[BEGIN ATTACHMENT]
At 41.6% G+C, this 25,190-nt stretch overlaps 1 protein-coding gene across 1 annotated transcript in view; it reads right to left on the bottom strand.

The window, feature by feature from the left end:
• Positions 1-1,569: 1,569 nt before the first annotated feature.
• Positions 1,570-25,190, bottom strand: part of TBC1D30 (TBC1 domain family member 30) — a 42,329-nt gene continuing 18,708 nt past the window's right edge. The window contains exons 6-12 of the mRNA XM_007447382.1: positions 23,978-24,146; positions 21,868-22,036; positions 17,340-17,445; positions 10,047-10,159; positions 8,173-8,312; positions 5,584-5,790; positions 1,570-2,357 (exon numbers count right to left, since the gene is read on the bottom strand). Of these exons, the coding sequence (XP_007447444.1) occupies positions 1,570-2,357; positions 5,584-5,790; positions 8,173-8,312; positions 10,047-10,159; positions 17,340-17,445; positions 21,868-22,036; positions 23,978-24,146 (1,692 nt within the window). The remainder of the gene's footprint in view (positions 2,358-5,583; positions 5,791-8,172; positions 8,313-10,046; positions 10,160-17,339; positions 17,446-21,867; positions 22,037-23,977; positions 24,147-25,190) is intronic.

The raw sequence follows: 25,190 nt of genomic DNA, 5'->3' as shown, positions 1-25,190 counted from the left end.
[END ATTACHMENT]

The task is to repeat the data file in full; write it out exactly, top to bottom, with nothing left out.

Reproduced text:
At 41.6% G+C, this 25,190-nt stretch overlaps 1 protein-coding gene across 1 annotated transcript in view; it reads right to left on the bottom strand.

The window, feature by feature from the left end:
• Positions 1-1,569: 1,569 nt before the first annotated feature.
• Positions 1,570-25,190, bottom strand: part of TBC1D30 (TBC1 domain family member 30) — a 42,329-nt gene continuing 18,708 nt past the window's right edge. The window contains exons 6-12 of the mRNA XM_007447382.1: positions 23,978-24,146; positions 21,868-22,036; positions 17,340-17,445; positions 10,047-10,159; positions 8,173-8,312; positions 5,584-5,790; positions 1,570-2,357 (exon numbers count right to left, since the gene is read on the bottom strand). Of these exons, the coding sequence (XP_007447444.1) occupies positions 1,570-2,357; positions 5,584-5,790; positions 8,173-8,312; positions 10,047-10,159; positions 17,340-17,445; positions 21,868-22,036; positions 23,978-24,146 (1,692 nt within the window). The remainder of the gene's footprint in view (positions 2,358-5,583; positions 5,791-8,172; positions 8,313-10,046; positions 10,160-17,339; positions 17,446-21,867; positions 22,037-23,977; positions 24,147-25,190) is intronic.

The raw sequence follows: 25,190 nt of genomic DNA, 5'->3' as shown, positions 1-25,190 counted from the left end.